Now you're just being rude.

>The fundamental class struggle in the New World was not between
>"revolutionary" capitalists and precapitalist social formations in alliance
>with the French or British Crown. It was rather between the emerging
>American ruling class and an array of subclasses: landless whites, Indians,
>and African slaves.

This all seems a bit formulaic to me. Your 'emerging American ruling
class' is a broad abstraction that ignores real historical developments.
The conflict between the British and the French, between colonists and
the British, between the East coast elites and the West, and between
North and South in the Civil war are all subsumed into a ready-made
moral schema of rich v poor. That might make you feel good, but it
hardly describes the real conditions when the 'landless whites' were at
the forefront of the seizure of Indian lands, or that the Northern
Industrialists finally abolished slavery, (while the Southern poor
fought to defend that peculiar insitution). Were the Colonists wrong to
seek their independence? Was Marx wrong to side with Lincoln? 

Lenin, citing James Connoly poured scorn on those revolutionary purists
who will not endorse a struggle unless the two classes line up in
perfect formation against each other, like two armies on a battle-field.
As he said anyone who expects the class struggle to take such a pure
form will never live to see it. Real history is a lot messier than that.

>Marxists in 1998 should identify with these subordinate
>classes and not try to create artificial identities between the oppressor
>and the oppressed as LM does.

This is just rhetoric.

> By the way, my source on Bacon's Rebellion is
>Howard Zinn's "People's History of the US". What is your source, Heartfield?
Funnily enough, Howard Zinn.

>And what was the war of 1812 all about? 

Are you proposing a new topic? Are you supporting George IV? Are you
proposing a withdrawal from Florida? Anyway. wasn't I the one who said
that the colonists were predisposed to see the Indians as their enemies?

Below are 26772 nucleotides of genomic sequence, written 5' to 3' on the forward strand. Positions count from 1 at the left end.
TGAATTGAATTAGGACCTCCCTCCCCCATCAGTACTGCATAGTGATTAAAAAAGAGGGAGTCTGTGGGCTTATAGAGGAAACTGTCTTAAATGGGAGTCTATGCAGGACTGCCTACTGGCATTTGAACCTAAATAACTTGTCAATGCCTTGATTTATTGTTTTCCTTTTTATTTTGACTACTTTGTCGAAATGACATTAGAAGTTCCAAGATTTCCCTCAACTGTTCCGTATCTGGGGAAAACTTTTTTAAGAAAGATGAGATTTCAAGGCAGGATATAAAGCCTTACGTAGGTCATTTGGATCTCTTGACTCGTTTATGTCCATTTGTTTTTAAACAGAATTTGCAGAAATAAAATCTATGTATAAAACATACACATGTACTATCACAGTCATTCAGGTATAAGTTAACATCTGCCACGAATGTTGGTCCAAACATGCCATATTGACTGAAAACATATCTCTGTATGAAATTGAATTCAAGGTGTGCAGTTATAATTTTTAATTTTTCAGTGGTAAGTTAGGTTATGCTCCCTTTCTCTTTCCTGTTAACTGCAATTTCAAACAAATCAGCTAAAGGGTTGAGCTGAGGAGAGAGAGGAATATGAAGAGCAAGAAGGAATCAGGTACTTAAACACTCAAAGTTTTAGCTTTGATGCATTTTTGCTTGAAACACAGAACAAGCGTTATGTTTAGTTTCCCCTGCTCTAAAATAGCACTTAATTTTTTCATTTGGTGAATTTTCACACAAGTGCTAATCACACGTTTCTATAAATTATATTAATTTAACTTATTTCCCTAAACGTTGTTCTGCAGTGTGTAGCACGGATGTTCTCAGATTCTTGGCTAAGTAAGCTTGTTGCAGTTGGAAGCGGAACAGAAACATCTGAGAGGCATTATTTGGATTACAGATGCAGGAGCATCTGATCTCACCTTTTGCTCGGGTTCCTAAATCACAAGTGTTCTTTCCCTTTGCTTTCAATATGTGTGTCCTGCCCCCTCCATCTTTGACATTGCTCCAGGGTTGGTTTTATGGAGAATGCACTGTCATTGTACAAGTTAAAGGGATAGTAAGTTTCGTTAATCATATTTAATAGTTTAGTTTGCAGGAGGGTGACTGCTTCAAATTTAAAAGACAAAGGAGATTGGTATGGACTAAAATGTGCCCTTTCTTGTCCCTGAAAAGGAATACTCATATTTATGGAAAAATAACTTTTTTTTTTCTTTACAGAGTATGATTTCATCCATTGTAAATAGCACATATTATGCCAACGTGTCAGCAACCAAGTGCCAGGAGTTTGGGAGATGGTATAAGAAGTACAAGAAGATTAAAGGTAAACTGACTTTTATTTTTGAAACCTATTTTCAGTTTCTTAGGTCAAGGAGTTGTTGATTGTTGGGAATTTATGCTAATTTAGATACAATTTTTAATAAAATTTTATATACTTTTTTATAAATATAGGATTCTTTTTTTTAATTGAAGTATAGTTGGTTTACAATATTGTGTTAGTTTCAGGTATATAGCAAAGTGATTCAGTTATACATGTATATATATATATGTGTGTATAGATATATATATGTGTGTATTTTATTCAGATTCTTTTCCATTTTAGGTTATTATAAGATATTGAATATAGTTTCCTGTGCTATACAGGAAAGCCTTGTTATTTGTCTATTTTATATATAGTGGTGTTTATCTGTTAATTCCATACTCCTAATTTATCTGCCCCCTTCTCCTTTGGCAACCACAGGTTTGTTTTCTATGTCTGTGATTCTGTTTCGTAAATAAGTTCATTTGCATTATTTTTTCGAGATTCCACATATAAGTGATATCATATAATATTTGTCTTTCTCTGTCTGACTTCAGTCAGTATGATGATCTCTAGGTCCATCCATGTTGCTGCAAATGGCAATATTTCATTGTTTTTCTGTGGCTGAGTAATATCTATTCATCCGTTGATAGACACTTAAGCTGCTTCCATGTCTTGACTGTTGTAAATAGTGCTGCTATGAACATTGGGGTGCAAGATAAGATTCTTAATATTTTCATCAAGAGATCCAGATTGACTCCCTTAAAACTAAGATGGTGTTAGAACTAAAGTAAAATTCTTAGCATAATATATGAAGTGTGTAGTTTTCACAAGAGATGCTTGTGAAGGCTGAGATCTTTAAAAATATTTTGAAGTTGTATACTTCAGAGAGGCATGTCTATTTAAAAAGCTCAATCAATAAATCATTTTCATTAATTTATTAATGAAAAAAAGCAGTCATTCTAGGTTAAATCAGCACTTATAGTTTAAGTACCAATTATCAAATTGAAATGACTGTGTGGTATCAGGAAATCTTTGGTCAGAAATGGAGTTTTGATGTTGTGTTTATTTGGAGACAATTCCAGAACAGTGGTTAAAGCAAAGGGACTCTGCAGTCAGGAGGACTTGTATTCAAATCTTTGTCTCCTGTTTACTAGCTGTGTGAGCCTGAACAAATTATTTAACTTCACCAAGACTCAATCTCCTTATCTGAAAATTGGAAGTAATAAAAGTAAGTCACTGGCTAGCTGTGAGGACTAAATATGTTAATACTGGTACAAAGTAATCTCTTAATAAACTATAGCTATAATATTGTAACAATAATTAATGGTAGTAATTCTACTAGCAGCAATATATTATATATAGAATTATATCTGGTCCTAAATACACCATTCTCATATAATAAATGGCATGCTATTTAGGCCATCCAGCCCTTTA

> Furthermore, aren't you
>aware that not all Indians were in favor of war with Washington? The Creeks
>were divided, some just wanted to live in peace. 

Oh yes the pro-US Indians, I had forgotten their great contribution to
the struggle.

>Louis Proyect:
>What garbage. "Colonists" is a term that has no class meaning. It is like
>saying that the Indians were an obstacle to the eastward expansion of

By 'class meaning' you mean lifeless formula, by virtue of which all
history can be subsumed under the one universal truism:

>The real story of this continent--as it is in Europe and
>elsewhere--is a story of the ruling classes versus the underclasses. 

There is an English song 'it's the rich what gets the pleasure, it's the
poor what gets the blame, its the same the whole world over, ain't that
a bleeding' shame'. Compared to Louis' tract, that is a triumph of
historical analysis.

>When I
>get into my re-examination of American history, Native Americans and the
>Marxist outlook, I will argue that any attempt to identify the bourgeoisie
>with progress in its attacks on Indian land claims is deeply inimical to
>genuine progress, in other words, socialism.

And good luck to you, because I never sought to identify the bourgeois
with progress in its attacks on Indian land claims (as though such
claims were ever the product of native American society), only to
understand the forces at work in the American history.

But then that is your problem. You always want to rush to a position, or
moral stance. Real facts are just raw material to reproduce the timeless
story of the underdog. Too much meditation on historical change
threatens to overturn your little moral universe of good and evil and
most be short-circuited as quickly as possible. Real social classes, and
the different social relations that sustain them are quickly merged into
a caricature of 'rich and poor'.

James Heartfield